With the phenomenal success of Star Wars in 1977, it was inevitable that studios would want to ride the renewed interest in epic space operas. Glen A. Larson was one of the first to get a project out. In 1978, Larson’s Battlestar Galactica aired on ABC and was released to theatres in Canada and Europe. The pilot episode received high ratings. The show detailed life after the Cylons, a mechanical life form, destroyed the Twelve Colonies and the survivors escaping the destruction lead by the titular starship.
The show did well in the ratings, at least at first. However, the network, not happy with the expense of the series, was inconsistent with scheduling, often letting Larson’s production company know only at the last minute if an episode was needed. Given the time slot, Sundays at 7pm, the show could be pushed back or even pre-empted for sports, especially football. Eventually, ABC pulled the plug.
The show was expensive. Special effects were all miniatures based. The bridge set of the Galactica was filled with Tektronics computers. The nature of some effects required precision timing on the part of actors involved. At the same time, the show was a hit.
In 2004, Ronald D. Moore, who had previously worked on Star Trek: Deep Space 9, developed a reimagining of the original Battlestar. The two-part miniseries aired on the Sci-Fi Channel and covered about three-quarters of the original series pilot movie, namely, the destruction of the Twelve Colonies and the gathering of the survivors into a rag-tag fleet. The tone of the reimagined series was notably bleaker than the original. ABC’s Galactica had a current of shining hope that the fleet would find Earth and escape the Cylons. Moore’s version had people wondering who would destroy the fleet first, the Cylons or the refugees themselves.
The mood shift wasn’t the only change. While Moore did use the names from the original, he didn’t necessarily bring the personalities over to the new Galactica. Some changes that annoyed the fandom even before the miniseries aired included gender swapping Starbuck and Boomer (both went from male to female), minor changes to the Galactica’s design, and adding human-form Cylons. The new series also added a focus on how the survivors were coping, the needs of the last humans to survive as a species, and difficult choices being made.*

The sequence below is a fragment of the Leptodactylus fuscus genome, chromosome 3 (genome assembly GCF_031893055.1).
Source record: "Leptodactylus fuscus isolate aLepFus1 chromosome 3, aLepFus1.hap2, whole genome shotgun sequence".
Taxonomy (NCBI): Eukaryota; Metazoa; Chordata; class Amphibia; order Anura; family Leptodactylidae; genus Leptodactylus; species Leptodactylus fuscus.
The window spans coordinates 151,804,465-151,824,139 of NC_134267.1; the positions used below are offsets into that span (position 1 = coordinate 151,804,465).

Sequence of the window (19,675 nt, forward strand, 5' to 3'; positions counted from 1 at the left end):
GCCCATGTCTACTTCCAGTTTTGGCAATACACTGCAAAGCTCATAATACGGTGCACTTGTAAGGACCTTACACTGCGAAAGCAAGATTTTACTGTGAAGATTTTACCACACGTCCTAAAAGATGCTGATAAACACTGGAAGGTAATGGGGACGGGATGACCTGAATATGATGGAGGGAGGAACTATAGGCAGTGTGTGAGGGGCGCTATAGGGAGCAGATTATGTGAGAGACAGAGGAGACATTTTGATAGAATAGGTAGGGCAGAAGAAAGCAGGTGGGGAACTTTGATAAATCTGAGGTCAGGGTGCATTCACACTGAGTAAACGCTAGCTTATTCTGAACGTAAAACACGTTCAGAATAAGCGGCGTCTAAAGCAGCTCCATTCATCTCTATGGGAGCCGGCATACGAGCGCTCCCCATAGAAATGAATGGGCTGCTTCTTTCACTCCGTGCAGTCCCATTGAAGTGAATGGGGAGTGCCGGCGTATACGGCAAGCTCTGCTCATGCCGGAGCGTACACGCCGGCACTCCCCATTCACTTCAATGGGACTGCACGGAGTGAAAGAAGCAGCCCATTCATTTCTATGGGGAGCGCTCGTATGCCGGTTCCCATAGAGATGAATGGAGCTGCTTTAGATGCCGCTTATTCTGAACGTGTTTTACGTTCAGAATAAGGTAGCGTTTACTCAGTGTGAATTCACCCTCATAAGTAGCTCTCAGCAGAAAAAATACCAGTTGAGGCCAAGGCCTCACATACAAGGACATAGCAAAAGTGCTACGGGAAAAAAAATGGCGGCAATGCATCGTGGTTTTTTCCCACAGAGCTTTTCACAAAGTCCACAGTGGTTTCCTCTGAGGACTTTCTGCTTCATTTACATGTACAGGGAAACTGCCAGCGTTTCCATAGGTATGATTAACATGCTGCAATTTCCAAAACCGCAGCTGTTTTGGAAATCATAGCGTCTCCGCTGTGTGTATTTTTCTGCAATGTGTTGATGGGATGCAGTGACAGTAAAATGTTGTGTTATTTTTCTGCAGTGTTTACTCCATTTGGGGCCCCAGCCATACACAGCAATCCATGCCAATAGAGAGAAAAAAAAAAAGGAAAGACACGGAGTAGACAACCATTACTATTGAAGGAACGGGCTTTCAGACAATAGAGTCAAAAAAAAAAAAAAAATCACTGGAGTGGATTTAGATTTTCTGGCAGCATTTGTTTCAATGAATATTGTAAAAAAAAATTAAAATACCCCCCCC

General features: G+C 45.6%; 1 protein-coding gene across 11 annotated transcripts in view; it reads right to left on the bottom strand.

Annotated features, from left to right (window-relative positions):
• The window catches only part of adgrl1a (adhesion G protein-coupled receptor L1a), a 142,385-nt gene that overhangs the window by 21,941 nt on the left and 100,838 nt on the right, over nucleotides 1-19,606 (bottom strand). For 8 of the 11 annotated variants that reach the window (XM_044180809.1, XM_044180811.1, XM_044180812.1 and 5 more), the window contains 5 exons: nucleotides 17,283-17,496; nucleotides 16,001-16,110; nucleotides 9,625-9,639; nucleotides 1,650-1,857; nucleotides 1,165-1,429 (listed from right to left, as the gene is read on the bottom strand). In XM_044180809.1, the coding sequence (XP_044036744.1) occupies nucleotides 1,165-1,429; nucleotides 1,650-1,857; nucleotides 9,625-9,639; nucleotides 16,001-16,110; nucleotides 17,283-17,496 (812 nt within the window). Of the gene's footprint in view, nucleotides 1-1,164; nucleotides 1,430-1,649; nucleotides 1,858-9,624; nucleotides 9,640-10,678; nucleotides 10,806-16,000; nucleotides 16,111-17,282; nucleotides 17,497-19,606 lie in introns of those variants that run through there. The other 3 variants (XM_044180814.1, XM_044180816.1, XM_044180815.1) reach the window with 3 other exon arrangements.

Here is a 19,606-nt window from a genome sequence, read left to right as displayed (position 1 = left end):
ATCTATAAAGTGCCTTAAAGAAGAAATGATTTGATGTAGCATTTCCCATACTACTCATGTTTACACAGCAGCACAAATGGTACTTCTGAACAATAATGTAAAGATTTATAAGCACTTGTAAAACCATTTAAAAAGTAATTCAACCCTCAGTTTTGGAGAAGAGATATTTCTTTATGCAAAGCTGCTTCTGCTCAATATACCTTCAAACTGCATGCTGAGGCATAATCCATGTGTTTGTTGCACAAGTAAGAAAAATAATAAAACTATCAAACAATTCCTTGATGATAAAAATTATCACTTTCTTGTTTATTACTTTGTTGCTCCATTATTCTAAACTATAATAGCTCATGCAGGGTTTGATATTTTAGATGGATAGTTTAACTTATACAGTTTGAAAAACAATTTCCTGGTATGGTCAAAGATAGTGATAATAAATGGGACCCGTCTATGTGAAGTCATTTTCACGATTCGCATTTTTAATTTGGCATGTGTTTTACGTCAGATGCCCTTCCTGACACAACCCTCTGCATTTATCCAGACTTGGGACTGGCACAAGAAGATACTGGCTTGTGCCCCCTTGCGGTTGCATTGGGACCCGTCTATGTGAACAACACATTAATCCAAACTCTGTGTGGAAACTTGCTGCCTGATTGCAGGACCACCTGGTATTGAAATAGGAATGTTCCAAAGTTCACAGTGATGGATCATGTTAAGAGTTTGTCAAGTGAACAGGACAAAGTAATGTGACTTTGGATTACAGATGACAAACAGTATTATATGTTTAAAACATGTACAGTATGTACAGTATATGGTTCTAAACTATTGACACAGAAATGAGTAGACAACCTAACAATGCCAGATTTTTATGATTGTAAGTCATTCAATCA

However, the mood shift reflected the change in the general demeanor of society and the demands viewing audiences had on television. Gone were the days where everything got wrapped up neatly at the end of the day, with the cast having a laugh before the final freeze. The new Battlestar very seldom had things tied up in a nice bow.
This isn’t to say Moore completely ignored the original series. With the new Galactica lasting four seasons, he had more time to develop the setting and the history, both of the Colonies and of the Cylons. The characters moved away from being archetypical (ace, gambler, wise commander) and made them human, with flaws and quirks. The new ship looked much like the original, as did the Vipers.** The original theme became the Colonial anthem.
So, was the 2004 Battlestar Galactica a successful adaptation? With the number of changes made, no, but the core idea remained strong and the creators’ respect for the work could be seen. But, as seen two weeks ago with Real Steel, a not-so-good adaptation can be well worth seeing, and the new Galactica not only fits that bill but also won a Hugo***, several Spaceys****, several Saturns*****, and several Emmys.
Next week, anniversary!
* The first episode, “33″ started /in media res/ with everyone on duty suffering from sleep deprivation and ended with Commander Adama having to decide if a civilian vessel that got lost several light jumps back had to be destroyed.
** In fact, two different makes of Vipers appeared. The older model, based on the Vipers in the original /Galactica/ were to be museum pieces from the Colonial-Cylon war fifty years prior to the mini-series before being put back into duty. The new model had problems due to the Cylon ability to hack networks and surviving planes had to be downgraded before being put back into service.
*** For the episode “33″.
**** Presented by the Canadian specialty channel Space
***** Presented by the Academy of Science Fiction, Fantasy, & Horror Films